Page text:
By Quentin H. / March 14th, 2016
Video games and the law.
These are two topics that you would not expect to hear in the same sentence. However, with the rise of digital video game downloads, indie game development, streaming video games, and even the rise of e-Sports, the two are becoming more and more intertwined in novel ways.
I recently interviewed Ryan Morrison, Esq., an attorney out of New York who specializes in video game law, and he explained about various topics such as the recent attempts by Sony and Fine Bros. to trademark the terms “Let’s Play” and “REACT” (respectively), what you actually own when you purchase a digital video game from your console’s online store, and why e-Sports should be unionized.
Nothing in this interview creates an attorney/client relationship, for it contains just general legal information. Your specific facts will almost always change the outcome of your situations, and you should always seek an attorney before moving forward. Mr. Morrison is an American attorney licensed in New York, and THIS CAN BE CONSIDERED ATTORNEY ADVERTISING. Prior results do not guarantee similar future outcomes.
Interview by Quentin H.
Operation Rainfall: My name is Quentin H., I’m with Operation Rainfall, and I’m here with Ryan Morrison. Good afternoon.
Ryan Morrison, Esq.: Hello, and thank you for having me.
OR: What role does the law play in general within the world of video games and video game development?
RM: There’s a lot of different areas of law that take place in video games. It’s the same as in any other area of entertainment industry. One I deal with the most and one that is in the news the most is intellectual property, which is mostly copyright, trademarks in video games.
Trademarks protect your brand name, they’re your name, your logo, your slogan. And copyrights protect the long form – your final game, protects your script, protects the artwork in it, and etcetera, etcetera.
OR: We all see the words ‘fair use’, ‘infringement’, ‘parody’, and ‘satire’ thrown around a lot. What does that mean?
RM: ‘Fair use’ is something a lot of people do/say all the time. It’s a very popular internet belief that “Oh, this is fair use”. The truth is, no one really knows what fair use is before a judge says it’s fair use. And yes, you can take a good guess through the factor test you can follow, and you can have a very good idea of what fair use is, but it’s not a right, it’s a defense. So when you’re sued for infringement, you have to go into a courtroom and prove fair use.
And to do that against a company of any significance, it’s going to cost you at least a hundred-thousand dollars [USD]. And it’s not something to just write on and pretend it’s some absolute truth that it protects you when it’s not.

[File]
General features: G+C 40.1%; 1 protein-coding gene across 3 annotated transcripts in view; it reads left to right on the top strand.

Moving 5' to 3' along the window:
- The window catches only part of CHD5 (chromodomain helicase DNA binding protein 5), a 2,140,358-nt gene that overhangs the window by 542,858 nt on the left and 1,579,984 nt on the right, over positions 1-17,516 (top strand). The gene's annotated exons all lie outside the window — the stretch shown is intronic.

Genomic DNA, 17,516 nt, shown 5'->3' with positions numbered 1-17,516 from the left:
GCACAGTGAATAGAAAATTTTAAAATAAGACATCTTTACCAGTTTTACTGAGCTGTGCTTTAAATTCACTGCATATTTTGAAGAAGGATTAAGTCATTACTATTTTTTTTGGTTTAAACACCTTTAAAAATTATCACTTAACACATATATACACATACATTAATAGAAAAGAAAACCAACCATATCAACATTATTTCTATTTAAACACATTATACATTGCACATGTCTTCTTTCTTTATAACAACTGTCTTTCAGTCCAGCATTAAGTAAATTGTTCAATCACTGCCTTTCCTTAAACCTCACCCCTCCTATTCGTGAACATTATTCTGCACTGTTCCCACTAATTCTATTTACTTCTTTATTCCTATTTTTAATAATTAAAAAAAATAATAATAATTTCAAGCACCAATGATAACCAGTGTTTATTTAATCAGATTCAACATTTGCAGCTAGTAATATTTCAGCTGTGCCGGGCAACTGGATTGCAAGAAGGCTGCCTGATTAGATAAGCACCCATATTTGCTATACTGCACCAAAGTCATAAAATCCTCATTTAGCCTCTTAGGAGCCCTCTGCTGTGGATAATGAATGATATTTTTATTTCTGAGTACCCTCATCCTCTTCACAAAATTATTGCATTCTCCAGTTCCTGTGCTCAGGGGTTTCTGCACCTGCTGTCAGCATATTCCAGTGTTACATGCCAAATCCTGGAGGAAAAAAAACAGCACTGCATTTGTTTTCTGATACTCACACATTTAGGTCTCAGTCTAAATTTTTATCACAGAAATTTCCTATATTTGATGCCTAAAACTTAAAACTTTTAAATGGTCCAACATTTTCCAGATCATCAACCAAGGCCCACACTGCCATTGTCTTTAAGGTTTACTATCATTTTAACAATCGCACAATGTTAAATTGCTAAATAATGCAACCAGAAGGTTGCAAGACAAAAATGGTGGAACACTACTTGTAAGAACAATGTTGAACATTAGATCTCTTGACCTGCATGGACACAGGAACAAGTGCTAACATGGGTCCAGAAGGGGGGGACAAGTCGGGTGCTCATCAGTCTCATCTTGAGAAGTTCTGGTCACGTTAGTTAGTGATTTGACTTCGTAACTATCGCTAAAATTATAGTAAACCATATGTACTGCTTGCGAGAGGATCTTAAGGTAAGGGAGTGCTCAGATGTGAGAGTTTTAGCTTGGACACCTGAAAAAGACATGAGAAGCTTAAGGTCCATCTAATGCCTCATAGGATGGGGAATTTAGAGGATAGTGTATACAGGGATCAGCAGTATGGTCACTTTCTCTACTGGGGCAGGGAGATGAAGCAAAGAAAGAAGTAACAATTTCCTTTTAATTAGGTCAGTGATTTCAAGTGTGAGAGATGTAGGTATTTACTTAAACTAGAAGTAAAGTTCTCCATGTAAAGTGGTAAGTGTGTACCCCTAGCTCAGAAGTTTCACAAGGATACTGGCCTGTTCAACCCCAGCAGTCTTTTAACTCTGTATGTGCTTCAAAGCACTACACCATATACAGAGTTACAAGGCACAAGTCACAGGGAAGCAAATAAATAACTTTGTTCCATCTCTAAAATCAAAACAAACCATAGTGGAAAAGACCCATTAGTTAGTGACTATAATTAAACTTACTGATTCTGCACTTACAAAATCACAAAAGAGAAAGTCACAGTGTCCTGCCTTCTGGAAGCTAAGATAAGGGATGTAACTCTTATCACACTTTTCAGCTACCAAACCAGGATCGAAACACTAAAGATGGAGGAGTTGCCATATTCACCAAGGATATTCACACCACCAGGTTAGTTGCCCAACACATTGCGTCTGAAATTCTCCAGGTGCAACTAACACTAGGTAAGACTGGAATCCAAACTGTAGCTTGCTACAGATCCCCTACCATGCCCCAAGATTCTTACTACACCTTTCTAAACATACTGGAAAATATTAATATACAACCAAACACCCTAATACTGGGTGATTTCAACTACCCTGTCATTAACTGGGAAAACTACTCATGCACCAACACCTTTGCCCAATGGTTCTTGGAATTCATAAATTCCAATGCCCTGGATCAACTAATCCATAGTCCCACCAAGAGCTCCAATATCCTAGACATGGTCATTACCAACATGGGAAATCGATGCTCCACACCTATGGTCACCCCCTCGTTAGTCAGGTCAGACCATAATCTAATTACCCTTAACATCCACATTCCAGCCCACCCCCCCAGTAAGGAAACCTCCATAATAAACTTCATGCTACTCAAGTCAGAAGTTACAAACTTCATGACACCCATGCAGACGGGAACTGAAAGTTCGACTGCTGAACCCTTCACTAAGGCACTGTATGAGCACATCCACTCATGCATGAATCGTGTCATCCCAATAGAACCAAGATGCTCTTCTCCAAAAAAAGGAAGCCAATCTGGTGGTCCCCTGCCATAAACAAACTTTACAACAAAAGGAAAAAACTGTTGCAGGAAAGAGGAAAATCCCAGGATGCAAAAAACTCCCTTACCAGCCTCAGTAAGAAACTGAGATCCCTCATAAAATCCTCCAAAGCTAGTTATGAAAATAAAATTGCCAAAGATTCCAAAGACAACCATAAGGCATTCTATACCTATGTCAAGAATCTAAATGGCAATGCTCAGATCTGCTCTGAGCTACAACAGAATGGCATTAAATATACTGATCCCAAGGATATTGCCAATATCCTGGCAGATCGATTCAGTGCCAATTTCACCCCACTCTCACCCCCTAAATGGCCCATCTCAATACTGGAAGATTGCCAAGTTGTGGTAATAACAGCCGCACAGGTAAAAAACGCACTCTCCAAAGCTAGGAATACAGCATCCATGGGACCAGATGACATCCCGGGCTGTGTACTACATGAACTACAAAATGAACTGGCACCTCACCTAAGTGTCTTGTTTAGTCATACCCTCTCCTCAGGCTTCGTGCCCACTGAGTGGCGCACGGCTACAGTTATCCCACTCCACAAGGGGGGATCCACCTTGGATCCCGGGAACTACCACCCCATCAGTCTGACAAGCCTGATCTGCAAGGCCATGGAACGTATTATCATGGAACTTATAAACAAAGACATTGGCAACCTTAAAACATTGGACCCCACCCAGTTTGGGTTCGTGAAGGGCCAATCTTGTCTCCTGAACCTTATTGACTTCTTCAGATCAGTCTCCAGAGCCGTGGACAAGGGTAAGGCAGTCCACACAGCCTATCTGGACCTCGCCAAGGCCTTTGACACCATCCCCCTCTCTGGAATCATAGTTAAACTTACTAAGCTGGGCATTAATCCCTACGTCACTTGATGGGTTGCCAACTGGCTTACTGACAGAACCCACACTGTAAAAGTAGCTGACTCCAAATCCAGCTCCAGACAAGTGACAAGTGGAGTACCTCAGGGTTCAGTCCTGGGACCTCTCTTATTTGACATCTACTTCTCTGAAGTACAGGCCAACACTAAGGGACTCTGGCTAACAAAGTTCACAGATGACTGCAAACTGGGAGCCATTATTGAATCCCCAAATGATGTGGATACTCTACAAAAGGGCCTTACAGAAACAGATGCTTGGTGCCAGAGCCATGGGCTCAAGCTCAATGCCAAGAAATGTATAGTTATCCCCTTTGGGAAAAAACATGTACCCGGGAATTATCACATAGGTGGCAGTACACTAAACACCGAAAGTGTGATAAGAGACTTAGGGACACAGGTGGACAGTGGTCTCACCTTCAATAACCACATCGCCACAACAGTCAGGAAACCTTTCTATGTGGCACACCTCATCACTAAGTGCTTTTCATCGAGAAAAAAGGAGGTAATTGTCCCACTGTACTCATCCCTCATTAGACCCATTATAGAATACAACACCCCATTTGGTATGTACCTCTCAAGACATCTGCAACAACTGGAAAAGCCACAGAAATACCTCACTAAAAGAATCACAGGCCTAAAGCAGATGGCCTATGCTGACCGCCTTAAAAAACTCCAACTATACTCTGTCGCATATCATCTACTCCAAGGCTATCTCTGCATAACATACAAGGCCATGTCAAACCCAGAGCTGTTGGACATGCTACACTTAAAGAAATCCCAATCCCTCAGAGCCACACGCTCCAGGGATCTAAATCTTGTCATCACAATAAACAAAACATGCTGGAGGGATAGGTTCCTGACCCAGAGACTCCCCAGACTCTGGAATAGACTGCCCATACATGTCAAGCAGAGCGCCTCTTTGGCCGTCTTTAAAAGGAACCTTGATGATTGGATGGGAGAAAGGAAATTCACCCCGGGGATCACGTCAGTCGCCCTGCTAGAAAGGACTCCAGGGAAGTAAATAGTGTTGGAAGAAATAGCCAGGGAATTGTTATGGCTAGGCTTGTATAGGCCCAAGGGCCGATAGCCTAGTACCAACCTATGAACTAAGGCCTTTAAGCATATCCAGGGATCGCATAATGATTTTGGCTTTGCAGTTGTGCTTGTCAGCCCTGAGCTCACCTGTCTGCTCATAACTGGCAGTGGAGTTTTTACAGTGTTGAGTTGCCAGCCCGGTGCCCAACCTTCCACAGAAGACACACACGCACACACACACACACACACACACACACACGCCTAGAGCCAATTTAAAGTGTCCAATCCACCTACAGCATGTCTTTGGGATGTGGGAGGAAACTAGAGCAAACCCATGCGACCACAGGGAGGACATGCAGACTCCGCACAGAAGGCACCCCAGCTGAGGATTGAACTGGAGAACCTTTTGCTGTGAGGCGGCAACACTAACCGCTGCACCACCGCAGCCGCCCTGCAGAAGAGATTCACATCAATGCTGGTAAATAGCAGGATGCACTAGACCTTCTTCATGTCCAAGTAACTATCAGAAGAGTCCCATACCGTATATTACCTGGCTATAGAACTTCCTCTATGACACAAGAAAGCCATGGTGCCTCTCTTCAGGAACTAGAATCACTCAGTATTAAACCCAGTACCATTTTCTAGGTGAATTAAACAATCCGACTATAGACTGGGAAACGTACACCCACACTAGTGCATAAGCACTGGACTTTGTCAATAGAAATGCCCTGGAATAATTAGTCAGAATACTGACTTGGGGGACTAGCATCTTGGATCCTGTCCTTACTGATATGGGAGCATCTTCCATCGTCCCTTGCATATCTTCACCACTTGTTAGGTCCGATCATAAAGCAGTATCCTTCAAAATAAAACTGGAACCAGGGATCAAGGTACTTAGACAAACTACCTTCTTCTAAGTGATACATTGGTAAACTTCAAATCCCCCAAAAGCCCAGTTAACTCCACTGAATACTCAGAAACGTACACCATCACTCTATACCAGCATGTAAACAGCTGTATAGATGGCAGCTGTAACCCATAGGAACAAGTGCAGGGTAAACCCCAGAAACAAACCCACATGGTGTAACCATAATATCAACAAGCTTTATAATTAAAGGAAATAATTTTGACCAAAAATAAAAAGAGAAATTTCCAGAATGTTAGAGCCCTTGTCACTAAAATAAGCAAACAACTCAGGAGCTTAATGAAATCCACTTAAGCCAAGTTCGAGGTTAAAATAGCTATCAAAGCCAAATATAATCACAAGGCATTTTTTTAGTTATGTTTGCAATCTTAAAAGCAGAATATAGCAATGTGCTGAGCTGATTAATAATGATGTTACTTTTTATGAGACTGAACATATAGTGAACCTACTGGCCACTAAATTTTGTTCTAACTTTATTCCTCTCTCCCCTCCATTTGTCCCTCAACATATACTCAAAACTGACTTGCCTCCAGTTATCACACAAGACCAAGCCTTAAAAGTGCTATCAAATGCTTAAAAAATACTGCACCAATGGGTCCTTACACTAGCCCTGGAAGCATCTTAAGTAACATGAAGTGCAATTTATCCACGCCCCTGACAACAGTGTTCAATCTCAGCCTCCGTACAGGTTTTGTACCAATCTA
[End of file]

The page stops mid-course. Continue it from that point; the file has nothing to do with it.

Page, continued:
Same with ‘parody’. Parody has to be proven as a defense just the same, and just because your game is free, does not mean it’s fair use. It can still be infringing. Just because you’ve changed things so that you think you’re not [infringing], it doesn’t necessarily mean that. There’s no fine line there, so it really is important that you be as safe as you can be with this.
” You don’t own any of it. So nothing you buy – this goes from your games to your e-books and your Kindle – it’s all just a license. You’re not buying digital goods, in almost all circumstances. ”
OR: What is infringement, exactly?
RM: ‘Infringement’ is where I take your intellectual property [and use it myself] – your intellectual property being your artwork, your characters, or your games – so [for example] if I made my own Star Wars game, it’d be infringing.
OR: You said that even if they are giving it away for free, it could be potentially infringing on a property. What are the potential consequences if they in fact infringe on another person’s property rights?
RM: A lot of people think you’re owed a ‘Cease and Desist’, which is a letter [telling you] to stop doing it, and that if you stop, then you’re okay. That’s absolutely not true. People can sue you outright. They don’t owe you a cease and desist letter by any means. So for every piece of infringement in some cases, under statutory guidance, you can owe a hundred-and-fifty thousand dollars each.
That can be for every instance of infringing art. So if you take a website and put all the characters from a game you like, each one of those characters can be potentially a hundred-and-fifty thousand dollar fine. You can get up to millions very quickly.
copyrighte-SportsFine Bros.Interviewlet's playNight TrapRyan MorrisonSonytrademark